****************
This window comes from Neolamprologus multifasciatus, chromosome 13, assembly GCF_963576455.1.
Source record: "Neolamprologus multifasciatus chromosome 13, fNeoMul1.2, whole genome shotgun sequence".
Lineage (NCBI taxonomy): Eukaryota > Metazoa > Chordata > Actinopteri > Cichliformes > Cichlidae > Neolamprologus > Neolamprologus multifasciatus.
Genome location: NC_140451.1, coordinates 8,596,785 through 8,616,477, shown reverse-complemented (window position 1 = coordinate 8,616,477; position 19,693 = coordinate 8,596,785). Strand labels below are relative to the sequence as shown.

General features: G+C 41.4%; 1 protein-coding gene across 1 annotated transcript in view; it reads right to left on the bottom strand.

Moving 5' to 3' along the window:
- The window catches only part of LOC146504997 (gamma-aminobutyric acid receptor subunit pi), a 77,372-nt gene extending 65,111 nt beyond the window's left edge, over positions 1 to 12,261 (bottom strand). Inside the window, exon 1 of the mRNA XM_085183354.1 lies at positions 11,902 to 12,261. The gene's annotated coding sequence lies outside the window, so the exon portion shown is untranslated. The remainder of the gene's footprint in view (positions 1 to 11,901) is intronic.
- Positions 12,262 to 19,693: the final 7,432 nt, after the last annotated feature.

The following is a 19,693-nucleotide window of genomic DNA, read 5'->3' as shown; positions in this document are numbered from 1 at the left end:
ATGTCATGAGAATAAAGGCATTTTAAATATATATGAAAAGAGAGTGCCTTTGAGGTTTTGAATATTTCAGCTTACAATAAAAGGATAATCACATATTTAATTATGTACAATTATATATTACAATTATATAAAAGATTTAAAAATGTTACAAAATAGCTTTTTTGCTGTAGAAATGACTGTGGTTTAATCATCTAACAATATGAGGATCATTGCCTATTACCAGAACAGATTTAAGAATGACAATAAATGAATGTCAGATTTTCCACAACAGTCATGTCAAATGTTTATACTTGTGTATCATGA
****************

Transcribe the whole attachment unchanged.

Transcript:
This window comes from Neolamprologus multifasciatus, chromosome 13, assembly GCF_963576455.1.
Source record: "Neolamprologus multifasciatus chromosome 13, fNeoMul1.2, whole genome shotgun sequence".
Lineage (NCBI taxonomy): Eukaryota > Metazoa > Chordata > Actinopteri > Cichliformes > Cichlidae > Neolamprologus > Neolamprologus multifasciatus.
Genome location: NC_140451.1, coordinates 8,596,785 through 8,616,477, shown reverse-complemented (window position 1 = coordinate 8,616,477; position 19,693 = coordinate 8,596,785). Strand labels below are relative to the sequence as shown.

General features: G+C 41.4%; 1 protein-coding gene across 1 annotated transcript in view; it reads right to left on the bottom strand.

Moving 5' to 3' along the window:
- The window catches only part of LOC146504997 (gamma-aminobutyric acid receptor subunit pi), a 77,372-nt gene extending 65,111 nt beyond the window's left edge, over positions 1 to 12,261 (bottom strand). Inside the window, exon 1 of the mRNA XM_085183354.1 lies at positions 11,902 to 12,261. The gene's annotated coding sequence lies outside the window, so the exon portion shown is untranslated. The remainder of the gene's footprint in view (positions 1 to 11,901) is intronic.
- Positions 12,262 to 19,693: the final 7,432 nt, after the last annotated feature.

The following is a 19,693-nucleotide window of genomic DNA, read 5'->3' as shown; positions in this document are numbered from 1 at the left end:
ATGTCATGAGAATAAAGGCATTTTAAATATATATGAAAAGAGAGTGCCTTTGAGGTTTTGAATATTTCAGCTTACAATAAAAGGATAATCACATATTTAATTATGTACAATTATATATTACAATTATATAAAAGATTTAAAAATGTTACAAAATAGCTTTTTTGCTGTAGAAATGACTGTGGTTTAATCATCTAACAATATGAGGATCATTGCCTATTACCAGAACAGATTTAAGAATGACAATAAATGAATGTCAGATTTTCCACAACAGTCATGTCAAATGTTTATACTTGTGTATCATGA